After the laser scanning engine has been started and RAM 50 has been initialized, the client application simply waits for a successful decode of the scanned barcode, as symbolized by block 200. As noted earlier herein, the PC Card may notify the PDA of a successful decode by generating an interrupt, performing an I/O operation to send data to a polled location in the PDA memory 95 in FIG. 5 or some status register (not shown) within the PDA, or write data to a memory location in RAM 50 or one of the configuration registers that is regularly polled by the PDA.
Block 202 represents the process of retrieving the decoded alphanumeric characters from the PC Card. In particular, the PC Card will pass to the PDA a pointer address in RAM 50 where the decoded message starts and the length of the message. In the case of an interrupt-based notification process, block 202 represents the process of vectoring to the appropriate interrupt service routine to retrieve the message and carrying out that interrupt service routine. Processing by the service routine will set the Ready/Busy signal to a state to obtain for the PDA sole control of the shared address and data buses 52 and 50, respectively, and then carry out a number of memory cycles to retrieve the data. This is done by writing the address of the first alphanumeric character on shared address bus 52 and setting suitable control signals on Handshaking Signal bus 46 and 46A to indicate that a read memory cycle of an address in RAM 50 is desired by the PDA. This causes the address decoding circuitry 61 to activate the chip select signal coupled to RAM 50 and to generate suitable control signals on bus 64 to put RAM 50 into read mode. The desired character is then retrieved by RAM 50 and put on shared data bus 50 where it is read by the PDA. The address on the shared address bus 52 is then incremented to the next address in the message, and the process is repeated until all decoded alphanumeric characters have been retrieved.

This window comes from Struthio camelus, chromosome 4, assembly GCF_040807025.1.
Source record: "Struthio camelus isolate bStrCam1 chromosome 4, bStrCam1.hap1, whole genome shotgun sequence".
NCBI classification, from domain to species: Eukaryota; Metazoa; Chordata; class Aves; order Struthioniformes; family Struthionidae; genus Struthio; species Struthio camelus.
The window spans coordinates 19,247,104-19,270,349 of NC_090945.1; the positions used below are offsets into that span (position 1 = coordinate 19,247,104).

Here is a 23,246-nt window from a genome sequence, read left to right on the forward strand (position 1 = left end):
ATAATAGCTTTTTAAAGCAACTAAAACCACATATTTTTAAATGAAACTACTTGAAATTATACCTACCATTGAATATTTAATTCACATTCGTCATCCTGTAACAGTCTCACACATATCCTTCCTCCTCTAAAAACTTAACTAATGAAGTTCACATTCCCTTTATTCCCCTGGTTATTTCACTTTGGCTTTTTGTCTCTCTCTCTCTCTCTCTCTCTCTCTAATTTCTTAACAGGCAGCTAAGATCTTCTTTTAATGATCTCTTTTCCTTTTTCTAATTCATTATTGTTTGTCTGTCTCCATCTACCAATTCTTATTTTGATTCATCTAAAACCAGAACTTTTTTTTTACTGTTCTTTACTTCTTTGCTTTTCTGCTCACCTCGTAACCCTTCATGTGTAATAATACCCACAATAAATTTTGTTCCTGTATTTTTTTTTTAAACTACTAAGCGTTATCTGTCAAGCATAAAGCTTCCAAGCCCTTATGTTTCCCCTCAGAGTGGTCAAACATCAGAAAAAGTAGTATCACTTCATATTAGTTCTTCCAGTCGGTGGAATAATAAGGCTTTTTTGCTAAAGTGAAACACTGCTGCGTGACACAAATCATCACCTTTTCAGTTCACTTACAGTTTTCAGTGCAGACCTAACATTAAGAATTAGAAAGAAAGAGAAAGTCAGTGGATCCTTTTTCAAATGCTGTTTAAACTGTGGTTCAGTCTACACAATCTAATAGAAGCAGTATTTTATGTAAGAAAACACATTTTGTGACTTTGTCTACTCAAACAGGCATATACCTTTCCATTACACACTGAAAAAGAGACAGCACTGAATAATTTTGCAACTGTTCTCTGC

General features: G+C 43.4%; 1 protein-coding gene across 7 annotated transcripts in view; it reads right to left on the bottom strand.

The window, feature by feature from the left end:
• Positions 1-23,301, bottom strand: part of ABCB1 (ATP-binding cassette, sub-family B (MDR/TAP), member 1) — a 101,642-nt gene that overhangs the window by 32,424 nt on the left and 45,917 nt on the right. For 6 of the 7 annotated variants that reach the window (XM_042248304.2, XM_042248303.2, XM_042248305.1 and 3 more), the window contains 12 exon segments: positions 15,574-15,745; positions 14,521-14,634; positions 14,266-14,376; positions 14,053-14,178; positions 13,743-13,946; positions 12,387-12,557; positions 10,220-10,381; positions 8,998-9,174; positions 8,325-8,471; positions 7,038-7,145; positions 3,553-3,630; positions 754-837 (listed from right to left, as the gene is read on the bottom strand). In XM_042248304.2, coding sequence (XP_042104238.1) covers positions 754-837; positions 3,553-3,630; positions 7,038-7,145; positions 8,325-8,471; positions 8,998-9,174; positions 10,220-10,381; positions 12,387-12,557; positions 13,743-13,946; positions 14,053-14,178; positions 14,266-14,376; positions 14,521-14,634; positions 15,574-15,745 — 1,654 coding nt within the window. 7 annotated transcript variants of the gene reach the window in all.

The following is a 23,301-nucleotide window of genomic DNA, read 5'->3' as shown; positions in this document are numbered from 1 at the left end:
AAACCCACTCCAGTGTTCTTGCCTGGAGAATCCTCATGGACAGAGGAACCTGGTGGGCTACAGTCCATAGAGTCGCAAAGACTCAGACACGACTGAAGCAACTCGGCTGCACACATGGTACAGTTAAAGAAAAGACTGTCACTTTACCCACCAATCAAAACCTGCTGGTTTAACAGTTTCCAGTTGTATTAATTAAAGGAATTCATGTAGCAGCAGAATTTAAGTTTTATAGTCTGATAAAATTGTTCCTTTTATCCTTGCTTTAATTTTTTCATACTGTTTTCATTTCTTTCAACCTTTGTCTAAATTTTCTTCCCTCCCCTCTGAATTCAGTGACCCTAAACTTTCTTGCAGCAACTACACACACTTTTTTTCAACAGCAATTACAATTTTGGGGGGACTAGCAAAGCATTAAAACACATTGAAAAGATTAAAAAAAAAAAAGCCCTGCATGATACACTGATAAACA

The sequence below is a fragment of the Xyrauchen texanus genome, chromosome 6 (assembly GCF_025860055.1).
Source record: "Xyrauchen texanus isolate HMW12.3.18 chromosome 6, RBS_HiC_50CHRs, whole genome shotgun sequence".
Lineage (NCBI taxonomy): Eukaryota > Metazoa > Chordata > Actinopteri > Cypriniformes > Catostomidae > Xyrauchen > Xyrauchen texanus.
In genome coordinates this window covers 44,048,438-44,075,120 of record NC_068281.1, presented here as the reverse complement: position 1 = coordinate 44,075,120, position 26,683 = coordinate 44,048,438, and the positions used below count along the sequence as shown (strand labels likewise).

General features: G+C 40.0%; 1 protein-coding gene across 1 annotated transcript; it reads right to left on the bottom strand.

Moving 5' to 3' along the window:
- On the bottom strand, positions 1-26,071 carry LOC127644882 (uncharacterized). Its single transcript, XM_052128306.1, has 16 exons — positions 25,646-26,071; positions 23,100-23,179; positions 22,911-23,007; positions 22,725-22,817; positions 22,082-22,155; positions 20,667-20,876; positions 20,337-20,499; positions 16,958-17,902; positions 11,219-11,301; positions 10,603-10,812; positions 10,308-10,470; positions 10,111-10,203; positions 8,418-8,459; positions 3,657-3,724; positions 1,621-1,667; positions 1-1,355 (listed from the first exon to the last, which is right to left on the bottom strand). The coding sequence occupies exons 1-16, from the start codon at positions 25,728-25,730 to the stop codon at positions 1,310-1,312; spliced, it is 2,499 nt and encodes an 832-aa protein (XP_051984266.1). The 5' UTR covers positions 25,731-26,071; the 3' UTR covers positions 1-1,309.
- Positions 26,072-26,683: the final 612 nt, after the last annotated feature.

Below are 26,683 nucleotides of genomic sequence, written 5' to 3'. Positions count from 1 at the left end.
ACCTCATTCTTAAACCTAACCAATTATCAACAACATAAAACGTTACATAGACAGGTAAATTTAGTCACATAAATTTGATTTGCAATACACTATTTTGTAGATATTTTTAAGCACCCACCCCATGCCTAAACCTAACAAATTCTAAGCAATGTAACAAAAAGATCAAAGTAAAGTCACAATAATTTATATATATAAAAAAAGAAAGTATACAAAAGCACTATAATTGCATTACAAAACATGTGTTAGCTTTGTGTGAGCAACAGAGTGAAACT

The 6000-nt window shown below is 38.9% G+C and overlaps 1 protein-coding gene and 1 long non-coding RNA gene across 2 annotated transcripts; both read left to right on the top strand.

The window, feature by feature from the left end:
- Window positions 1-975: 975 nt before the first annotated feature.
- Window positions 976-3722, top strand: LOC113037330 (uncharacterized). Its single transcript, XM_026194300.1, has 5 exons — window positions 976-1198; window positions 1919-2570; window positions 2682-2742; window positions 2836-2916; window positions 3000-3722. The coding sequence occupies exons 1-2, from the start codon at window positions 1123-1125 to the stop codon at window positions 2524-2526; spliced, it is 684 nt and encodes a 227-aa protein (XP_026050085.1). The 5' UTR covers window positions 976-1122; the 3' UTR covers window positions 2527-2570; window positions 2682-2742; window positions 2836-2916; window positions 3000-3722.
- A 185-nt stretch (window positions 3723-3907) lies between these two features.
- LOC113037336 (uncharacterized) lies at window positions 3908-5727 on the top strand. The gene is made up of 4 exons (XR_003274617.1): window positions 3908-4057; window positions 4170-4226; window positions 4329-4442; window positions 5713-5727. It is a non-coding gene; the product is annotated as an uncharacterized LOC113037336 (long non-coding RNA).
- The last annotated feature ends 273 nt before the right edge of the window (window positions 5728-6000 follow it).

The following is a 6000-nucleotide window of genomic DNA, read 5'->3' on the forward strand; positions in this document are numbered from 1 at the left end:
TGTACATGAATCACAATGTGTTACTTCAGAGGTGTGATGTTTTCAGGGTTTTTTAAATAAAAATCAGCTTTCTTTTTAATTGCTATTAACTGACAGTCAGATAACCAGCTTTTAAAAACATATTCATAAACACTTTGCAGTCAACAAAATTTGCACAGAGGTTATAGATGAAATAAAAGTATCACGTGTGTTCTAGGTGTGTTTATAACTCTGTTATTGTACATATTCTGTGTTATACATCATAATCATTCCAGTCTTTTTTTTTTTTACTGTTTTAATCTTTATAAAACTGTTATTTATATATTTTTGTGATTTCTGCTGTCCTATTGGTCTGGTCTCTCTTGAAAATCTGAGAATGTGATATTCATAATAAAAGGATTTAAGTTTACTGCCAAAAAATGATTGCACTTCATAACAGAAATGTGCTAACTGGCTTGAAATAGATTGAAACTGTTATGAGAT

In the preferred embodiment, the memory cycles result in the decoded data being transferred from RAM 50 in the PC Card to the RAM 95 in the PDA for further processing so as to free RAM 50 to store data resulting from subsequent barcode scans of different barcodes. In alternative embodiments, the execute-in-place capability of the PC Card will be utilized to process the decoded alphanumeric data directly out of the RAM 50 without first moving it to the PDA RAM 95 in FIG. 5. This has the disadvantage of locking out the PC Card microprocessor 38 from access to RAM 50, so no new barcode scanning can occur. However, in the case of most client applications, processing of the decoded barcode data will be so fast, that there will be no noticeable "dead" time where barcodes cannot be scanned.